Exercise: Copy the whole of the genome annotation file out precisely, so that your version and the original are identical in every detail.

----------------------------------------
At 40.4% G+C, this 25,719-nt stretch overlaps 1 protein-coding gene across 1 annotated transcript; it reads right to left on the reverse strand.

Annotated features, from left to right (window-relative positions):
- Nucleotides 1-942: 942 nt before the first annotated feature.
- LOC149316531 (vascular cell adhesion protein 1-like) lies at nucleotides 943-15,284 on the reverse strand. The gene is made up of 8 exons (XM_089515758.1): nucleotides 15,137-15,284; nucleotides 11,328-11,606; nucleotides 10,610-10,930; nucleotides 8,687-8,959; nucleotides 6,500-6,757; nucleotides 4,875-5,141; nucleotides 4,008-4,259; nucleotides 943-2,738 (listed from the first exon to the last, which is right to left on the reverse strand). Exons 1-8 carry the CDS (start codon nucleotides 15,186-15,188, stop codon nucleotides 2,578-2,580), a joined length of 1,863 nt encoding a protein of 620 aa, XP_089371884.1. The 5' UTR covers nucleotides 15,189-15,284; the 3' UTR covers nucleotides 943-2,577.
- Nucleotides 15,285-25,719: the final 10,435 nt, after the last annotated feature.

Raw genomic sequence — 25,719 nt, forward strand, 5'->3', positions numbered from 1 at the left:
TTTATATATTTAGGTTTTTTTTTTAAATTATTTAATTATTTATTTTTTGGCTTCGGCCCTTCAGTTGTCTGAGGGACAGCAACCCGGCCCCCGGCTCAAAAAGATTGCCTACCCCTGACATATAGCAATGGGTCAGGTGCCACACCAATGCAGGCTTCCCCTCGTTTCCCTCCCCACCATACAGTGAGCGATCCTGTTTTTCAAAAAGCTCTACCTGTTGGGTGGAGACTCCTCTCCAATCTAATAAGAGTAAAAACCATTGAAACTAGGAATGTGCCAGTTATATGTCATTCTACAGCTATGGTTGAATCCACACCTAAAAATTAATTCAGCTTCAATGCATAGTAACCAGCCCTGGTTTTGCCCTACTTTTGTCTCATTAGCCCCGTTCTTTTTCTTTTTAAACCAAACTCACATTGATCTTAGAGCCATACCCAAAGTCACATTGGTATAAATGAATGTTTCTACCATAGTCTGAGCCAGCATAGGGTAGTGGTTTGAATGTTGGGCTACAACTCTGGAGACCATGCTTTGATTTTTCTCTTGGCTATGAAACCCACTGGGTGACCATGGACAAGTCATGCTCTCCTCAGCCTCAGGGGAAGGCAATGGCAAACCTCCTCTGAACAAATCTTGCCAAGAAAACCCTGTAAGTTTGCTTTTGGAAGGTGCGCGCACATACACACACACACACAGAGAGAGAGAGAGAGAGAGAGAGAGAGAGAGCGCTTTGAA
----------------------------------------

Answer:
At 40.4% G+C, this 25,719-nt stretch overlaps 1 protein-coding gene across 1 annotated transcript; it reads right to left on the reverse strand.

Annotated features, from left to right (window-relative positions):
- Nucleotides 1-942: 942 nt before the first annotated feature.
- LOC149316531 (vascular cell adhesion protein 1-like) lies at nucleotides 943-15,284 on the reverse strand. The gene is made up of 8 exons (XM_089515758.1): nucleotides 15,137-15,284; nucleotides 11,328-11,606; nucleotides 10,610-10,930; nucleotides 8,687-8,959; nucleotides 6,500-6,757; nucleotides 4,875-5,141; nucleotides 4,008-4,259; nucleotides 943-2,738 (listed from the first exon to the last, which is right to left on the reverse strand). Exons 1-8 carry the CDS (start codon nucleotides 15,186-15,188, stop codon nucleotides 2,578-2,580), a joined length of 1,863 nt encoding a protein of 620 aa, XP_089371884.1. The 5' UTR covers nucleotides 15,189-15,284; the 3' UTR covers nucleotides 943-2,577.
- Nucleotides 15,285-25,719: the final 10,435 nt, after the last annotated feature.

Raw genomic sequence — 25,719 nt, forward strand, 5'->3', positions numbered from 1 at the left:
TTTATATATTTAGGTTTTTTTTTTAAATTATTTAATTATTTATTTTTTGGCTTCGGCCCTTCAGTTGTCTGAGGGACAGCAACCCGGCCCCCGGCTCAAAAAGATTGCCTACCCCTGACATATAGCAATGGGTCAGGTGCCACACCAATGCAGGCTTCCCCTCGTTTCCCTCCCCACCATACAGTGAGCGATCCTGTTTTTCAAAAAGCTCTACCTGTTGGGTGGAGACTCCTCTCCAATCTAATAAGAGTAAAAACCATTGAAACTAGGAATGTGCCAGTTATATGTCATTCTACAGCTATGGTTGAATCCACACCTAAAAATTAATTCAGCTTCAATGCATAGTAACCAGCCCTGGTTTTGCCCTACTTTTGTCTCATTAGCCCCGTTCTTTTTCTTTTTAAACCAAACTCACATTGATCTTAGAGCCATACCCAAAGTCACATTGGTATAAATGAATGTTTCTACCATAGTCTGAGCCAGCATAGGGTAGTGGTTTGAATGTTGGGCTACAACTCTGGAGACCATGCTTTGATTTTTCTCTTGGCTATGAAACCCACTGGGTGACCATGGACAAGTCATGCTCTCCTCAGCCTCAGGGGAAGGCAATGGCAAACCTCCTCTGAACAAATCTTGCCAAGAAAACCCTGTAAGTTTGCTTTTGGAAGGTGCGCGCACATACACACACACACACAGAGAGAGAGAGAGAGAGAGAGAGAGAGAGAGCGCTTTGAA